Terry Allen Juarez on LP + Download
Definitive Edition of Allen's 1975 Debut Remastered from the Original Analog Tapes in Collaboration with the Artist Himself!
Legendary Texan artist Terry Allen occupies a unique position straddling the frontiers of country music and visual art; he has worked with everyone from Guy Clark to David Byrne to Lucinda Williams, and his artwork resides in museums worldwide. Widely celebrated as a masterpiece – arguably the greatest concept album of all time – his spare, haunting 1975 debut LP Juarez is a violent, fractured tale of the chthonic American Southwest and borderlands. Produced in collaboration with the artist and meticulously remastered from the original analog tapes, this is the definitive edition of the art-country classic: the first reissue on vinyl; the first to feature the originally intended artwork (including the art prints that accompanied the first edition); and the first to contextualize the album within Allen's fifty-year art practice.
Juarez is not just an album, at least not in any ordinary sense of the word. Songwriter/visual artist Allen describes it instead as a "haunting." For nearly five decades, Juarez has served as the elusive, enigmatic axis mundi of his artistic and musical practices. Never discrete or static, the Juarez mythos continually accretes a growing constellation of new meanings, mutations, and manifestations, defying linearity and finality, appearing as drawings, constructions, songs, prints, installations, texts, a screenplay, a musical theater piece (co-written with David Byrne), a one-woman stage play, and an NPR radio play (both starring his wife, the actor and writer Jo Harvey Allen).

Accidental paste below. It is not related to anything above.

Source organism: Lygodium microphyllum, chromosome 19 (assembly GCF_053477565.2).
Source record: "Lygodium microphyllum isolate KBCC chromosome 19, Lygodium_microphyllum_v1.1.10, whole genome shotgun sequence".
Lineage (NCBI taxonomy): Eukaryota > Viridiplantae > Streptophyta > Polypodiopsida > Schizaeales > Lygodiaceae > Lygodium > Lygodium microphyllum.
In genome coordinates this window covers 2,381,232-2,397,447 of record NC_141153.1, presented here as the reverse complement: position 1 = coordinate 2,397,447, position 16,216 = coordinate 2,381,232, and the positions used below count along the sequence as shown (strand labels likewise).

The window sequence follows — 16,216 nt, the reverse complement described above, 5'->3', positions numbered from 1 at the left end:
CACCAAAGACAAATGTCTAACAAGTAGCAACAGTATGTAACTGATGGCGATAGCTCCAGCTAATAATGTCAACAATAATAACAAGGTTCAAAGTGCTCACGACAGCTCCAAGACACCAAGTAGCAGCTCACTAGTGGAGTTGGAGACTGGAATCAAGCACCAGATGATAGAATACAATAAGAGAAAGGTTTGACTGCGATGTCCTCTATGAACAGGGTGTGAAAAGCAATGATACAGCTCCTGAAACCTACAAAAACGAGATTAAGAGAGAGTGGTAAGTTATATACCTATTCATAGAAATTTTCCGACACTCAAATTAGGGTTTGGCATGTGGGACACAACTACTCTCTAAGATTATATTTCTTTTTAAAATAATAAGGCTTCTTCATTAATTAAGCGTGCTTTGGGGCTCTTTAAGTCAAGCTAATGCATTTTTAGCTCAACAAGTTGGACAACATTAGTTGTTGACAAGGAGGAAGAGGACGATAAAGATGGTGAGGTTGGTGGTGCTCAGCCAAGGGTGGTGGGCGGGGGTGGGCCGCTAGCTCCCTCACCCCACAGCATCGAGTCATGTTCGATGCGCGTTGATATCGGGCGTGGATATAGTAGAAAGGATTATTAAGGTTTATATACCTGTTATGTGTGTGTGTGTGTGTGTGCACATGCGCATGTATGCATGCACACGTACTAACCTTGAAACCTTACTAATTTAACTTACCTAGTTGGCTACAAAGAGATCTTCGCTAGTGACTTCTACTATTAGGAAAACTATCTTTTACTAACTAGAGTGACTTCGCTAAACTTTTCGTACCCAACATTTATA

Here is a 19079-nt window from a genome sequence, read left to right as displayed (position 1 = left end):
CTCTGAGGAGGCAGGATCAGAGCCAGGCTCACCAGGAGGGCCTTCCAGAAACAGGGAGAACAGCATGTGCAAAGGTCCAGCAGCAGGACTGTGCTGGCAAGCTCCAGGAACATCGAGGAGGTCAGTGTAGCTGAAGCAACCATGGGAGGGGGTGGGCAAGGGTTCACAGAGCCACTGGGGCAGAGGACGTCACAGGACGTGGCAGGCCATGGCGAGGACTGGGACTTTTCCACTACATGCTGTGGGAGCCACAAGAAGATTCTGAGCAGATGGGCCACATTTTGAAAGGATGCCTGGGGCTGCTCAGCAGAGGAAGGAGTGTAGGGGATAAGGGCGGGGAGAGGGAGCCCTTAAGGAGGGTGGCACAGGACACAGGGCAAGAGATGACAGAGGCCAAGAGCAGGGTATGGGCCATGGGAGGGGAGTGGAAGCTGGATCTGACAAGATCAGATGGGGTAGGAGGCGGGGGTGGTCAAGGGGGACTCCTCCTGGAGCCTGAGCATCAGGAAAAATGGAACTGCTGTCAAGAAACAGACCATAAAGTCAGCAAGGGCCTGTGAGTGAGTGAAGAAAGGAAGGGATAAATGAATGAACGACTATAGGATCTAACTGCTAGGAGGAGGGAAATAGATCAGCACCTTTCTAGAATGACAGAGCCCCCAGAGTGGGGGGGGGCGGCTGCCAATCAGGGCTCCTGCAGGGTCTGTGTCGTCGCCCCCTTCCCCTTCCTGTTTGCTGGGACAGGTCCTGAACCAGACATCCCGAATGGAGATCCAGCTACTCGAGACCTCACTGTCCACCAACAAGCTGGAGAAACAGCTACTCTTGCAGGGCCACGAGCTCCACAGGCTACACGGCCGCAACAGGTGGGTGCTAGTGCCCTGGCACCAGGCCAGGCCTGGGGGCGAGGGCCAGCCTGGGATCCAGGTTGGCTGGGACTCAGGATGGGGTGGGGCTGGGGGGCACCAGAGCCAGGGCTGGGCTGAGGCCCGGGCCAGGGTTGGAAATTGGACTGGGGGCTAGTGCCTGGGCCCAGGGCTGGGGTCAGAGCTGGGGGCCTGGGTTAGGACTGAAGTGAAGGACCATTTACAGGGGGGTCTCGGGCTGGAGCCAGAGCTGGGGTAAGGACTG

Herein Juarez inhabits the ur-corrido sonic artifact, a cycle of fifteen songs and recited poems – austere, atmospheric, cinematic – as recorded over the course of a few mornings at San Francisco's venerable Wally Heider Studio in 1974. Its stately, minimal arrangements – Allen on piano and vocals, with guitarists Peter Kaukonen (Link Wray, Jefferson Airplane, Black Kangaroo) and Greg Douglas (Van Morrison, Peter Rowan, Steve Miller Band) – belie its sinister, mongrel strangeness, its anxious hilarity, its casual alloy of spirituality and profanity, its uncanny enormity as story.
Originally released in 1975 by print workshop Landfall Press in an edition of fifty, with a set of nine lithographs (reproduced in full for the first time in the reissue's extensive book), the record encompasses both conceptual corrido and cosmic cartography, song and séance, at once hermetic and wide-open. In these fifty-two minutes, geographies, climates, and spectral bodies collide and elide, dragged and fate-flung across the parched Southwest, over mesas and arroyos and through the abraded lens of colonial history, throwing dust, shedding blood, and further blurring the already arbitrary, and forever contested, boundaries of the U.S.-Mexico borderlands.
Forty years later, Juarez is widely regarded as Allen's first masterpiece, timelessly relevant, resonating with works of film and literature as much as other music, recalling the existential violence of Terrence Malick's Badlands (1973) and informing successors like David Lynch's Wild at Heart (1990), Cormac McCarthy's Border Trilogy (1992-98), and Roberto Bolaño's 2666 (2004). Paradise of Bachelors will also reissue Terry Allen's critically acclaimed 1979 double album Lubbock (on everything), the follow-up to Juarez, later in 2016.